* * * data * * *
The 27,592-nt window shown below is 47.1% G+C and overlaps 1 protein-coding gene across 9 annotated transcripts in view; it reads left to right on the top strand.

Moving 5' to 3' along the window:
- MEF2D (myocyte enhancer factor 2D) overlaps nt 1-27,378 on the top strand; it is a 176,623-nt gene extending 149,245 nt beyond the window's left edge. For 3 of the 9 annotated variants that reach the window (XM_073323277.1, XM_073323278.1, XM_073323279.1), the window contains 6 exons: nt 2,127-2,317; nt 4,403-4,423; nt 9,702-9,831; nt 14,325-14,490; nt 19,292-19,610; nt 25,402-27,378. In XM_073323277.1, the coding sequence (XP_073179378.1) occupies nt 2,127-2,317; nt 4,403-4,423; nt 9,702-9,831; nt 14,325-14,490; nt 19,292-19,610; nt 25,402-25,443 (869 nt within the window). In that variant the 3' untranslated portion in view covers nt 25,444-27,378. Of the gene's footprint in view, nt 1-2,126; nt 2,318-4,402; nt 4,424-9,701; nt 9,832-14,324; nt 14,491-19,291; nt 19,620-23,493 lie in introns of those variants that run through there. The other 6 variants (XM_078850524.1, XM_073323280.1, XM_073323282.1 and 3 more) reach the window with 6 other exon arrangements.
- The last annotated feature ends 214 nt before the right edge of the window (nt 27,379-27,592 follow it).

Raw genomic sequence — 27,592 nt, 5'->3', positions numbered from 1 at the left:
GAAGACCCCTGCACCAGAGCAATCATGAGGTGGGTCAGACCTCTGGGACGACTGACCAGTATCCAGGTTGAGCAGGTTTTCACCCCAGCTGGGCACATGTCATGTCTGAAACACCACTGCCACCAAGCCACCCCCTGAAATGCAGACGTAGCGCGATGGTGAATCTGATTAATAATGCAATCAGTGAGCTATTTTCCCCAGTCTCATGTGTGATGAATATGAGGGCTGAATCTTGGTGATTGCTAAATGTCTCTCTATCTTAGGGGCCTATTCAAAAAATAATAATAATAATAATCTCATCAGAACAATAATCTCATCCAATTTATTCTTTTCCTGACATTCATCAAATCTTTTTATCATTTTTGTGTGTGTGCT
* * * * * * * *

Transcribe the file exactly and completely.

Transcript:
The 27,592-nt window shown below is 47.1% G+C and overlaps 1 protein-coding gene across 9 annotated transcripts in view; it reads left to right on the top strand.

Moving 5' to 3' along the window:
- MEF2D (myocyte enhancer factor 2D) overlaps nt 1-27,378 on the top strand; it is a 176,623-nt gene extending 149,245 nt beyond the window's left edge. For 3 of the 9 annotated variants that reach the window (XM_073323277.1, XM_073323278.1, XM_073323279.1), the window contains 6 exons: nt 2,127-2,317; nt 4,403-4,423; nt 9,702-9,831; nt 14,325-14,490; nt 19,292-19,610; nt 25,402-27,378. In XM_073323277.1, the coding sequence (XP_073179378.1) occupies nt 2,127-2,317; nt 4,403-4,423; nt 9,702-9,831; nt 14,325-14,490; nt 19,292-19,610; nt 25,402-25,443 (869 nt within the window). In that variant the 3' untranslated portion in view covers nt 25,444-27,378. Of the gene's footprint in view, nt 1-2,126; nt 2,318-4,402; nt 4,424-9,701; nt 9,832-14,324; nt 14,491-19,291; nt 19,620-23,493 lie in introns of those variants that run through there. The other 6 variants (XM_078850524.1, XM_073323280.1, XM_073323282.1 and 3 more) reach the window with 6 other exon arrangements.
- The last annotated feature ends 214 nt before the right edge of the window (nt 27,379-27,592 follow it).

Raw genomic sequence — 27,592 nt, 5'->3', positions numbered from 1 at the left:
GAAGACCCCTGCACCAGAGCAATCATGAGGTGGGTCAGACCTCTGGGACGACTGACCAGTATCCAGGTTGAGCAGGTTTTCACCCCAGCTGGGCACATGTCATGTCTGAAACACCACTGCCACCAAGCCACCCCCTGAAATGCAGACGTAGCGCGATGGTGAATCTGATTAATAATGCAATCAGTGAGCTATTTTCCCCAGTCTCATGTGTGATGAATATGAGGGCTGAATCTTGGTGATTGCTAAATGTCTCTCTATCTTAGGGGCCTATTCAAAAAATAATAATAATAATAATCTCATCAGAACAATAATCTCATCCAATTTATTCTTTTCCTGACATTCATCAAATCTTTTTATCATTTTTGTGTGTGTGCT